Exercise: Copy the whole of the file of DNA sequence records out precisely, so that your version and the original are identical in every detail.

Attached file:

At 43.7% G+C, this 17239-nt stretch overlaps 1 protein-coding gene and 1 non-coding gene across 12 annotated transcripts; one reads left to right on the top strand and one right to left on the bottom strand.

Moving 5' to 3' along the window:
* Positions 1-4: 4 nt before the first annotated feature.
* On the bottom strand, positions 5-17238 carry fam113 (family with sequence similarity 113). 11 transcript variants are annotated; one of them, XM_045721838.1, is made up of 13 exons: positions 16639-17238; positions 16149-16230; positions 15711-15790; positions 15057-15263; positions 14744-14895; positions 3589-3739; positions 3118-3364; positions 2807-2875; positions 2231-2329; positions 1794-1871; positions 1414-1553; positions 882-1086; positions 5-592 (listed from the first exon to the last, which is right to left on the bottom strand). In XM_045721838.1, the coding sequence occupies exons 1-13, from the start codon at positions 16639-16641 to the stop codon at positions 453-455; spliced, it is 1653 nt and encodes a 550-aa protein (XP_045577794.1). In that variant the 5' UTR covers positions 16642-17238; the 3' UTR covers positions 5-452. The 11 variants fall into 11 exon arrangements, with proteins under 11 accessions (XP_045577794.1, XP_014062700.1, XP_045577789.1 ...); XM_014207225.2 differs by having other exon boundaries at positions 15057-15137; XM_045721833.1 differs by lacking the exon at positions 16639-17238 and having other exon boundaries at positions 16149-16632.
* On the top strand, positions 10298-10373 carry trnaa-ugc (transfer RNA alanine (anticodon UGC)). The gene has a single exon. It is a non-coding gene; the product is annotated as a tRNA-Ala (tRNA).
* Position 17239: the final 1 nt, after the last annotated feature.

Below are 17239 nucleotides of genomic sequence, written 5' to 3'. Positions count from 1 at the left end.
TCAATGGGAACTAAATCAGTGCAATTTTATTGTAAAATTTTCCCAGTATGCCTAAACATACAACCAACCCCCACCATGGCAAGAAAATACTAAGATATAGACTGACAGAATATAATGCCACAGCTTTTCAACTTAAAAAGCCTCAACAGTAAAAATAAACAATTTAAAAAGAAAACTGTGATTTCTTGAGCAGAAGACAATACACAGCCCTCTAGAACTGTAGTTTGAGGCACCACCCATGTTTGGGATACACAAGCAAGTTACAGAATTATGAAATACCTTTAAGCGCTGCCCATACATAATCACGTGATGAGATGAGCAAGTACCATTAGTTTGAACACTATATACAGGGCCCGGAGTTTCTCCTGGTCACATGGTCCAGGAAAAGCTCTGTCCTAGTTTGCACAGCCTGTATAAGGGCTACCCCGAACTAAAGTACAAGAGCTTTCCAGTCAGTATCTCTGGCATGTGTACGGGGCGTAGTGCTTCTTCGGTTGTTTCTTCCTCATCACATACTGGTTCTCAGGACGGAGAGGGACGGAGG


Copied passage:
At 43.7% G+C, this 17239-nt stretch overlaps 1 protein-coding gene and 1 non-coding gene across 12 annotated transcripts; one reads left to right on the top strand and one right to left on the bottom strand.

Moving 5' to 3' along the window:
* Positions 1-4: 4 nt before the first annotated feature.
* On the bottom strand, positions 5-17238 carry fam113 (family with sequence similarity 113). 11 transcript variants are annotated; one of them, XM_045721838.1, is made up of 13 exons: positions 16639-17238; positions 16149-16230; positions 15711-15790; positions 15057-15263; positions 14744-14895; positions 3589-3739; positions 3118-3364; positions 2807-2875; positions 2231-2329; positions 1794-1871; positions 1414-1553; positions 882-1086; positions 5-592 (listed from the first exon to the last, which is right to left on the bottom strand). In XM_045721838.1, the coding sequence occupies exons 1-13, from the start codon at positions 16639-16641 to the stop codon at positions 453-455; spliced, it is 1653 nt and encodes a 550-aa protein (XP_045577794.1). In that variant the 5' UTR covers positions 16642-17238; the 3' UTR covers positions 5-452. The 11 variants fall into 11 exon arrangements, with proteins under 11 accessions (XP_045577794.1, XP_014062700.1, XP_045577789.1 ...); XM_014207225.2 differs by having other exon boundaries at positions 15057-15137; XM_045721833.1 differs by lacking the exon at positions 16639-17238 and having other exon boundaries at positions 16149-16632.
* On the top strand, positions 10298-10373 carry trnaa-ugc (transfer RNA alanine (anticodon UGC)). The gene has a single exon. It is a non-coding gene; the product is annotated as a tRNA-Ala (tRNA).
* Position 17239: the final 1 nt, after the last annotated feature.

Below are 17239 nucleotides of genomic sequence, written 5' to 3'. Positions count from 1 at the left end.
TCAATGGGAACTAAATCAGTGCAATTTTATTGTAAAATTTTCCCAGTATGCCTAAACATACAACCAACCCCCACCATGGCAAGAAAATACTAAGATATAGACTGACAGAATATAATGCCACAGCTTTTCAACTTAAAAAGCCTCAACAGTAAAAATAAACAATTTAAAAAGAAAACTGTGATTTCTTGAGCAGAAGACAATACACAGCCCTCTAGAACTGTAGTTTGAGGCACCACCCATGTTTGGGATACACAAGCAAGTTACAGAATTATGAAATACCTTTAAGCGCTGCCCATACATAATCACGTGATGAGATGAGCAAGTACCATTAGTTTGAACACTATATACAGGGCCCGGAGTTTCTCCTGGTCACATGGTCCAGGAAAAGCTCTGTCCTAGTTTGCACAGCCTGTATAAGGGCTACCCCGAACTAAAGTACAAGAGCTTTCCAGTCAGTATCTCTGGCATGTGTACGGGGCGTAGTGCTTCTTCGGTTGTTTCTTCCTCATCACATACTGGTTCTCAGGACGGAGAGGGACGGAGG